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Forum topic by adot45 posted 10-12-2019 01:35 PM 1071 views 0 times favorited 63 replies Add to Favorites Watch
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adot45

162 posts in 1159 days


10-12-2019 01:35 PM

So what is everyone using these days? I read the thread from 2011 and just wondered if something has
come along that is the new “latest and greatest”. I have seen the one wheel guide types and for some unknown reason, they don’t appeal to me. Also, I have a two wheel Stanley that the plastic angle setting guide broke off the first day of use but I still use it. I’d like to get something else if it’s out there…...

-- David -- sent from my linux box


63 replies so far

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chriscarter

23 posts in 627 days


#1 posted 10-12-2019 01:59 PM

When I first started I got the Veritas guide. It was pricey, but I got it as a gift. However, now I freehand everything. It takes a little practice, but it’s not that hard. And it’s like 20 times faster. Plus, eventually you acquire lots of tools with blades that will not fit in any jig and you will have to be able to freehand those or they simply will not be sharpened at all.

You will notice a trend: People who use jigs really dislike sharpening and try to avoid it until the blade just doesn’t like to cut at all. People who freehand don’t find sharpening a burden at all and sharpen frequently so their edges are always razor sharp. Food for thought.

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Rich

5001 posts in 1125 days


#2 posted 10-12-2019 02:25 PM


You will notice a trend: People who use jigs really dislike sharpening and try to avoid it until the blade just doesn t like to cut at all. People who freehand don t find sharpening a burden at all and sharpen frequently so their edges are always razor sharp. Food for thought.

- chriscarter

Then there’s a third type of person—me—who doesn’t freehand and regularly keeps his tools razor sharp and ready. If you’re serious about woodworking, sharpening is a regular part of your routine no matter how you do it.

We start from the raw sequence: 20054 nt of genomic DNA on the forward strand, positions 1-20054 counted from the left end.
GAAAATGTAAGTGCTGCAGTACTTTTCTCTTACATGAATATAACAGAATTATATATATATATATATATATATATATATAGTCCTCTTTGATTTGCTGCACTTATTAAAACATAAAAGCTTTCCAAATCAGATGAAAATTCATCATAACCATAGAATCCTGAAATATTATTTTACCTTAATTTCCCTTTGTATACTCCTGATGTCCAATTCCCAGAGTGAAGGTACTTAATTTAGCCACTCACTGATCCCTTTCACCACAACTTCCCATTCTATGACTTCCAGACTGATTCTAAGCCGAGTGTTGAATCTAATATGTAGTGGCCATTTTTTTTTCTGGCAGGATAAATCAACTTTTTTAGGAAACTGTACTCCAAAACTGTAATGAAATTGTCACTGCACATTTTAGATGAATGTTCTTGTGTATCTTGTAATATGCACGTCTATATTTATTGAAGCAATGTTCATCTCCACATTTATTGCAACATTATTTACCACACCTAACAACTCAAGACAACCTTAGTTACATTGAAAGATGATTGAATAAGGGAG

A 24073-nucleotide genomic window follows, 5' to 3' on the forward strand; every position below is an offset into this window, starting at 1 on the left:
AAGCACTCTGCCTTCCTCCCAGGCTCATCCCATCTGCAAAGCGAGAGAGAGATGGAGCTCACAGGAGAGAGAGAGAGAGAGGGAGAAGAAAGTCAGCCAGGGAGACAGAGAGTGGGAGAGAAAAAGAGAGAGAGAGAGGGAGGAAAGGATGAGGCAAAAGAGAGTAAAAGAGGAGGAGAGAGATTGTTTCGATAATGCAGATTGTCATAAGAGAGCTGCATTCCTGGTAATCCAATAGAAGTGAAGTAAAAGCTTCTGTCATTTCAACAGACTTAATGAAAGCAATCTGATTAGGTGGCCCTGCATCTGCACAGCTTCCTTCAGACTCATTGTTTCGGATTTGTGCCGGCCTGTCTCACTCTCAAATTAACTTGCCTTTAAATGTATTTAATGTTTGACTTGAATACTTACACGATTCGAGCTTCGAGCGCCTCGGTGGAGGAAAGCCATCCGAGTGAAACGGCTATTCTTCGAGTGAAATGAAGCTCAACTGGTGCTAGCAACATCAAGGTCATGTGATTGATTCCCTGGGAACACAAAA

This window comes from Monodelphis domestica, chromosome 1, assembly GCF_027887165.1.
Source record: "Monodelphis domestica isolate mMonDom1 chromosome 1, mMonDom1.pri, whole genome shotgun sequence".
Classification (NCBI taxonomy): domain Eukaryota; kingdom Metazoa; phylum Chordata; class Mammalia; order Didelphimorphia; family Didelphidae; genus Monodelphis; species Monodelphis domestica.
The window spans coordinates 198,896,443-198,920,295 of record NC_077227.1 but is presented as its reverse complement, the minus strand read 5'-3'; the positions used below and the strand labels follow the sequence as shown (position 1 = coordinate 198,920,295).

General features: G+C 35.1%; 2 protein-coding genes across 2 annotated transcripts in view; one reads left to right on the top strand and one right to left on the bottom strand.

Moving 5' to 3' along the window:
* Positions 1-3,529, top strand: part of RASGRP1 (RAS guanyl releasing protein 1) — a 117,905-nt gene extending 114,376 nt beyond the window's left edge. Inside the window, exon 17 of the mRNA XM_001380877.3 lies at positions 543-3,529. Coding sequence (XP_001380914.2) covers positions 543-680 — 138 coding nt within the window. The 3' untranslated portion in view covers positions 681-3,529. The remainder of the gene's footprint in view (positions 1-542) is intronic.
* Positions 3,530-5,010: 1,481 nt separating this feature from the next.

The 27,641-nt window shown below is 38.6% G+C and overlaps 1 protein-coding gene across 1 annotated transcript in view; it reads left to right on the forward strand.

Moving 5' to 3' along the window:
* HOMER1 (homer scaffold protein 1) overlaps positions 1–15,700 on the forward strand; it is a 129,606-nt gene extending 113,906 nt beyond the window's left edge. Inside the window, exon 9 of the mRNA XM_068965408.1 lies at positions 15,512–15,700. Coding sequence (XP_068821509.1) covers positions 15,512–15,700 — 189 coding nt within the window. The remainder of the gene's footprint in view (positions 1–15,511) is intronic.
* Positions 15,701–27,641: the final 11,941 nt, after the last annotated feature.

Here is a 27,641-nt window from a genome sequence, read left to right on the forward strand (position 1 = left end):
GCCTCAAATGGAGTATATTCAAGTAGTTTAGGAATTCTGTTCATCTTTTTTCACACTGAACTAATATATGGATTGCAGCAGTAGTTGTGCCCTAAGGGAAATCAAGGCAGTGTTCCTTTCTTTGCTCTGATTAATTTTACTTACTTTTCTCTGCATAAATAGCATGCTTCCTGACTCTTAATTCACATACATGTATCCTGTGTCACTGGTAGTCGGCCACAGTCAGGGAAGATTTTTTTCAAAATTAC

Be careful with generalizations. They rarely work. That one sure didn’t.

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Eric

130 posts in 773 days


#3 posted 10-13-2019 08:02 AM

I use the Veritas Mark II guide with the accessories for every type of blade I own. I also own the Veritas grinder guide for resetting edges. I like the accuracy and repeatability of the Veritas guides.

-- Eric

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laterthanuthink

44 posts in 665 days


#4 posted 10-13-2019 10:36 AM

A little off topic if I may. Is anyone using magnification as a sharpening aid? Visors, special glasses, even a microscope? Thanks for your thoughts.

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Peteybadboy

1270 posts in 2485 days


#5 posted 10-13-2019 10:43 AM

I also have the Veritas Mark II

-- Petey

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Don W

19365 posts in 3103 days


#6 posted 10-13-2019 11:29 AM

I would think ( and it’s just my opinion) that at some point you would want to take the training wheels off.

-- http://timetestedtools.net - Collecting is an investment in the past, and the future.

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Eric

130 posts in 773 days


#7 posted 10-13-2019 12:54 PM

I always find it interesting that sharpening threads always devolve to name calling. One wood think if their opinion has validity it wooden’t take insults to make it. Six posts in and it’s game on! (Edits aside)

-- Eric

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Wintergreen78

45 posts in 275 days


#8 posted 10-13-2019 05:06 PM

I just use one of the cheap side-clamp honing guides. Sometimes, if I’m in the middle of something, I’ll quickly tune up a chisel or plane free hand, but I like to regularly use the guides to make sure the bevel angle doesn’t get too far away from my goal.